by Peter Bearse Ph.D.
Thanks are due to the state senators who voted against release of CACR18 and/or CACR19 from committee – bills that would amend the state constitution to effectively transfer education from local to state control. We now have a chance to take a deep breath, give the education issue(s) more careful consideration, and formulate a more proactive approach to reform of an educational system that has become a “bottomless pit” of financial requirements that threatens imposition of either state income or property taxes.
Besides preservation of local control, the other key issue is educational “adequacy.” A major problem with debates over the Governor’s proposed constitutional amendment was the separation of adequacy from amendment even though the two went together like hand in glove. This made the amendment a fraud on the public because the “fiscal note” to the bill defining “adequacy” claimed “no fiscal impact.” This claim was, at best, misleading and, at worst, an outright lie since independent estimates of the additional financing it would take to honor the Supreme Court’s “Claremont” decision ranged $0.5-1.4 billion. State income tax, here we come!
What the debate ignored is the fact that local control and “adequacy” go together. Proponents of the amendment assumed that a more centralized system, in terms of state funding, standards and “accountability,” would be needed to address the Court’s intrusion into education, something tha is, constitutionally, the prerogative of the legislative branch of state government.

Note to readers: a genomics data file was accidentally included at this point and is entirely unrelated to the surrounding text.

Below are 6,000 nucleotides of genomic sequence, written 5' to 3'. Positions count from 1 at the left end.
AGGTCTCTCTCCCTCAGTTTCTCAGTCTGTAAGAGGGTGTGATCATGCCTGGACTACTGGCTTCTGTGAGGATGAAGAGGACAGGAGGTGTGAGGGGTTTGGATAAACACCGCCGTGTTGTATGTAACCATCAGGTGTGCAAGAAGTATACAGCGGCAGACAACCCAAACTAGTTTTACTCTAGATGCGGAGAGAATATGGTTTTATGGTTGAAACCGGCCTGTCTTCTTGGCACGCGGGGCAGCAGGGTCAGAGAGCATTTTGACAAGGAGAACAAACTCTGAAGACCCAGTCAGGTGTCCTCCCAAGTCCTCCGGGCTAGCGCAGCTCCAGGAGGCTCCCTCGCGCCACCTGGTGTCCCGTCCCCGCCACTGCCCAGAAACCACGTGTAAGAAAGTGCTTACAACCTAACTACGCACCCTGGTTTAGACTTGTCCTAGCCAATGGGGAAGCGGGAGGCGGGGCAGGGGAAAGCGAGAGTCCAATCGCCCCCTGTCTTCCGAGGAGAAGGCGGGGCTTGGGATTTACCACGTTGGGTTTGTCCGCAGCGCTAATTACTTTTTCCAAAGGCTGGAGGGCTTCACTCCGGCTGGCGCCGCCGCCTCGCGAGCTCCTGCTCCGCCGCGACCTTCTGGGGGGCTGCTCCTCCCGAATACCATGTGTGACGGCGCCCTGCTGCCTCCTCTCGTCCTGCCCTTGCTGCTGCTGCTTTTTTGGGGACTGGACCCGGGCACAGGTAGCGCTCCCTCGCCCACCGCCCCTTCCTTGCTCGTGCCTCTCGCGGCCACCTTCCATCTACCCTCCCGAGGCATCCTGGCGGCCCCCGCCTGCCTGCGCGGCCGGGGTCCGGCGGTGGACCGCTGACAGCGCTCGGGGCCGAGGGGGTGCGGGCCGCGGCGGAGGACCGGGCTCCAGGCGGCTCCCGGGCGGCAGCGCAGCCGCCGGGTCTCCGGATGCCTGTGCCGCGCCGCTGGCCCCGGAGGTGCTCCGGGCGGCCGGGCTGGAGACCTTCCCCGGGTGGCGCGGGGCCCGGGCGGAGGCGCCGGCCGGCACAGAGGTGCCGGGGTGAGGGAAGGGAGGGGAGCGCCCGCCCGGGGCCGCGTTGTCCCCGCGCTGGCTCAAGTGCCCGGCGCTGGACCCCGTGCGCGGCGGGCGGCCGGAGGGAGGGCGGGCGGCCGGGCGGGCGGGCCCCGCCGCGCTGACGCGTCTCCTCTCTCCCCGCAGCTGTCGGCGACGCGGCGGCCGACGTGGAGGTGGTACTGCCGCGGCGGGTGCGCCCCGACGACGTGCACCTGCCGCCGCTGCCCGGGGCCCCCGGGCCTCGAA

The key for a systematic solution of the educational issue is to recognize that decentralized, local control of education and NOT centralized state control, is the answer. If there is one lesson that has been learned worldwide since the fall of the Soviet Union, it is that centralized, bureaucratic systems do not work. What works is competitive market (private sector) or market-like (public sector) systems. Unless we want to repeat the mistakes of states proven to be dysfunctional, like California, for example, the only appropriate state role in the educational system is to promote competition and accountability, and NOT to assume responsibility for funding and standard-setting (curriculum, et al.). Competition provides incentives for innovation and a search for excellence and not just “adequacy” [which would devolve into lowest common denominator “teaching to the test”].
The state of NH could promote competition in a variety of ways; e.g., by promoting school choice (vouchers, et al.), charter schools and home schooling, and providing a competitive educational innovation grants program. The state should assume responsibility for “accountability” by establishing an educational performance benchmarking (PBM) program. The word “should” is appropriate here because no individual school is likely to have the resources to collect and analyze all the data that would enable it to learn where it stands, performance-wise, relative to other schools in the state, region or nation.
A well-designed accountability information system would also help promote competition. When schools and teachers actually see where they stand in terms of PBM measures and indicators relative to school leaders, they would want to take steps to improve, and they could see specifically where improvements were called for if their performance was lagging.